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Malala Yousafzai as a Speaker: An Analysis of Pathos, Logos, and Ethos


About Malala Yousefzai


Malala Yousafzai (25) is known for human rights advocacy, especially the education of women and children in her native homeland, she has become Pakistan's most prominent citizen. Awarded when she was 17, she is the world's youngest Nobel Prize laureate, and the second Pakistani, and the first Pashtun to receive a Nobel prize.


Malala Yousefzai's Speech

She wrote a speech a transcript of which can be found here. Below is a short analysis of this speech and the tactics used to make it so compelling. We will also provide the video for your reference.

The speech occurs after Yousafzai, and two other girls were shot by a Taliban gunman in an assassination attempt in retaliation for her activism; the gunman fled the scene. Yousafzai was hit in the head with a bullet and remained unconscious and in critical condition


An Analysis of Malala Yusefzai's Speech

I’m sure most people have heard of the Ethos Logos and Pathos of an argument, but Yousafzai really hammers those key points in the speech. In this section, I will break down how she makes great use of each and explain why it is so effective in speech


The Ethos

The most difficult challenge any speaker faces is to establish their ethos, their credibility. For this speech, the audience already has some notion of her Ethos, she is a renowned activist but in order to really support her claim she wears the shawl of a previous Pakistani Prime Minister, someone who was also responsible for women's rights activism. She makes use of this by saying:

“….it is an honor for me that today I am wearing a shawl of the late Benazir Bhutto.”

This allows her to connect immediately with her message and build upon her own authority based on the information and respect of previous activists. Malala Yousufzai shares similarities with Benazir Bhutto having also been attacked and assassinated by religious terrorists. She continues this trend by repeatedly invoking characters that have influenced her including but not limited to Mother Teresa, Gandhi, religious figures, and Martin Luther King Jr..


She also invokes sympathy and credibility by the frame of her argument. She begins the speech with a precession of thank you’s:

“Thank you to all of them. Thank you to the children whose innocent words encouraged me. Thank you to my elders whose prayers strengthened me. I would like to thank my nurses, doctors and the staff of the hospitals in Pakistan and the UK and the UAE government who have helped me to get better and recover my strength”

Giving thank yous is always a good tact to garner goodwill since it shows appreciation and conveys gratitude. Her thank yous also reach the larger audience and really detach her speech from her own desires and instead molds it into a defense for others. \


The Logos

Logos is the logic of a speech; it’s an argument. Often the most lengthy and compact so I will try to hit the most valuable points in her speech.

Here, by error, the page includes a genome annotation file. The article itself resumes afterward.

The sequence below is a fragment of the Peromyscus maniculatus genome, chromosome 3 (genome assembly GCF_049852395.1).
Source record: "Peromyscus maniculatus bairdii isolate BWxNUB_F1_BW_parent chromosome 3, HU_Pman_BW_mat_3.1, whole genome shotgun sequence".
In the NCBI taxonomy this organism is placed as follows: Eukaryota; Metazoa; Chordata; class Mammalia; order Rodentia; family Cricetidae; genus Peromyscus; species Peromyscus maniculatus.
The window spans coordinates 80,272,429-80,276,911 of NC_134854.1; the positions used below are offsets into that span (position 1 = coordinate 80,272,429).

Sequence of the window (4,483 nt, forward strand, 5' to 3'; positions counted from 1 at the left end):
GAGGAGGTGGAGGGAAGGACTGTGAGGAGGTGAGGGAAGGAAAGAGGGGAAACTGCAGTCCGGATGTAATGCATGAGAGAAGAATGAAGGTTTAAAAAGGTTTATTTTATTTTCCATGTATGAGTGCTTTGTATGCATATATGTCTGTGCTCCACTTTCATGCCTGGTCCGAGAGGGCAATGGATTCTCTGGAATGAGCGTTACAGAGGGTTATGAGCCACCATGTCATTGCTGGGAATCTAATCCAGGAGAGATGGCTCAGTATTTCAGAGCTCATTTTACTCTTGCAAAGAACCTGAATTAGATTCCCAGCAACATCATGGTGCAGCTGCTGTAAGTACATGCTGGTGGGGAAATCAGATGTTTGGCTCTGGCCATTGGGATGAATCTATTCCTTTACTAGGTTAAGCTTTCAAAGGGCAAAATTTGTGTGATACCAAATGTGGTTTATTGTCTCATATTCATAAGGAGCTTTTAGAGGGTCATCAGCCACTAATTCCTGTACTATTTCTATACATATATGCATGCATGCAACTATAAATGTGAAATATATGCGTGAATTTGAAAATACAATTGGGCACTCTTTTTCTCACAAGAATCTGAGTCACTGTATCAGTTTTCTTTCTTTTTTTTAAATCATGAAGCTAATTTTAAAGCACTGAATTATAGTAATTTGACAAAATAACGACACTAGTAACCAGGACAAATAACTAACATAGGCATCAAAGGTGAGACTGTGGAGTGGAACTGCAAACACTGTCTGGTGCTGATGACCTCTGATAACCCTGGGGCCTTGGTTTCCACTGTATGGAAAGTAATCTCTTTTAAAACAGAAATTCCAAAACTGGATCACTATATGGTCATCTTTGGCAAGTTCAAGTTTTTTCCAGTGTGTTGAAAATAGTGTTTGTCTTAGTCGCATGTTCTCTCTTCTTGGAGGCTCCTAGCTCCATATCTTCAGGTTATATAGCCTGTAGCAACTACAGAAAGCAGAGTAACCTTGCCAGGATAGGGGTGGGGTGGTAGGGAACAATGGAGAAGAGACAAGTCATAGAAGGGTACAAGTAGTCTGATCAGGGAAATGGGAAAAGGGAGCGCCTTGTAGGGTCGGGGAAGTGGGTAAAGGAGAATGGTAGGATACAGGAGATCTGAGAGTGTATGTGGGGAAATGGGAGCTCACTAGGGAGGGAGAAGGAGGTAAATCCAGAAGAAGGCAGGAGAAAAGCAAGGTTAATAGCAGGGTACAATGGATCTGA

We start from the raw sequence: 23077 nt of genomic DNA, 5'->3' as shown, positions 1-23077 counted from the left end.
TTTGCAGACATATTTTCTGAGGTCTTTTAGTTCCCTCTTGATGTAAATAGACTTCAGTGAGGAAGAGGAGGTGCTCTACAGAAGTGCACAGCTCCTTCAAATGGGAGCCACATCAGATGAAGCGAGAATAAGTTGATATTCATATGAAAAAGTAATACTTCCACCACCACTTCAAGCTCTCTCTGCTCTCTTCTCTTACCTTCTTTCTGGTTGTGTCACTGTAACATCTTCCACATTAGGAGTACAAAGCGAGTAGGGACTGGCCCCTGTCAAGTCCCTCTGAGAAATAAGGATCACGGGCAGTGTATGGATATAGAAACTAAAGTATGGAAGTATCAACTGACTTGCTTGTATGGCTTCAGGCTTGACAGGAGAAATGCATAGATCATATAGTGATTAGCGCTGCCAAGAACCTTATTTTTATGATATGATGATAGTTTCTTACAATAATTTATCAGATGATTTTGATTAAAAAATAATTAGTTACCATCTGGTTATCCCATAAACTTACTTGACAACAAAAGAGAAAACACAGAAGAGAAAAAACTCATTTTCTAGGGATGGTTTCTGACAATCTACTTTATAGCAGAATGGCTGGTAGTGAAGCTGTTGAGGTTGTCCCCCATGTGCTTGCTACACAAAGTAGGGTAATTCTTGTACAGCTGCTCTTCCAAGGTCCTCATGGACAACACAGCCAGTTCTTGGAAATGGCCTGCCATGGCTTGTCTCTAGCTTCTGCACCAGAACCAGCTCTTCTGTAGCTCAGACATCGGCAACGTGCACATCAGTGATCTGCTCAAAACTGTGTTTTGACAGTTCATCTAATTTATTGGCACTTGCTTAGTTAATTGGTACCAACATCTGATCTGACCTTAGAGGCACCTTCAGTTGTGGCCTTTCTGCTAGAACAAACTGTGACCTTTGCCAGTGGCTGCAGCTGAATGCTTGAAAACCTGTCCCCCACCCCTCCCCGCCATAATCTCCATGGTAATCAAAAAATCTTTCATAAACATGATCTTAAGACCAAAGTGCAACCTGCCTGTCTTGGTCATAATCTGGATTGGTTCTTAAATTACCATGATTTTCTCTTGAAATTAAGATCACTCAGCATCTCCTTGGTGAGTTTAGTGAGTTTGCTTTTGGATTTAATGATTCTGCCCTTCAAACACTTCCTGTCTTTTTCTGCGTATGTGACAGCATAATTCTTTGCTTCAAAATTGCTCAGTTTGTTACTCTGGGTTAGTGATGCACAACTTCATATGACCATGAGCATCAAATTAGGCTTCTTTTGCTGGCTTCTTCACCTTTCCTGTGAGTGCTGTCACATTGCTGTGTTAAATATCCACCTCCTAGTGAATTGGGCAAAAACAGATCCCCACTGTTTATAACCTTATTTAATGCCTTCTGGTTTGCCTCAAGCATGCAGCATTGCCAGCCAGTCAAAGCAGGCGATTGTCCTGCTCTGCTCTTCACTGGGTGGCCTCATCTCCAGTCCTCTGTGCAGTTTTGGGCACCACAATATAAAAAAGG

To begin we must identify what it is she wants, which is easy to find. She repeats she wants “the right to be educated”, particularly for children and young girls. Her speech does two things, it implores nations with the capacity for change to help. While also invalidating terrorists and their ideological standing. She says

“They think that God is a tiny, little conservative being who would point guns at people’s heads just for going to school. These terrorists are misusing the name of Islam for their own personal benefit”.

Obviously, the quote is a slight, threatening both the religious validity and motive of the extremists. She also later insults terrorists by say this:

“The wise saying, ‘The pen is mightier than the sword’. It is true. The extremists are afraid of pens and books. The power of education frightens them.”

Here, the well-known commonplace “The pen is mightier than the sword” is used to move the argument to its next stage: Extremists are afraid of education. The technique used combines a widely accepted commonplace or maxim that adds weight to an argument built upon it.

The anecdote also hints that the illiterate are more likely to become Taliban. For Yousafzai the true weapon against the terrorist, the way to win the war against the future Talib is to teach the children to read.


The Pathos

Finally, pathos is the hardest augmentative tool to use properly, especially when analyzing a transcript. However, a good way to evoke sympathy or empathy is to align someone with your argument.

Yousafzai does this by addressing the room as “Dear sisters and brothers” and the terrorists and extremists as they or them. Uniting the room and those listening as one body and goal with a clear opposition force. Framing the issue of education as one of peace and war with the lines already drawn. For her, the goal is “to protect children from brutality and harm”. Finally, when calling for change she uses almost exclusive “we” language. Once again drawing that distinction of sides but also as a tool to encourage those who are fighting for their rights and to galvanize those still on the fence.

Malala Yousefzai as a Speaker: Conclusion

Most have heard of Malala Yousafzai, but now understanding how and why she says what she does hopefully illuminates the core of her arguments and the validity of her statements. Her strategies of using audience-inclusive language, moral framing of actions, and shows of gratitude are all effective ways to become more compelling as a speaker. Using the information I've presented, I hope that you can apply this in your own speaking ventures and become the best public speaker you can be!

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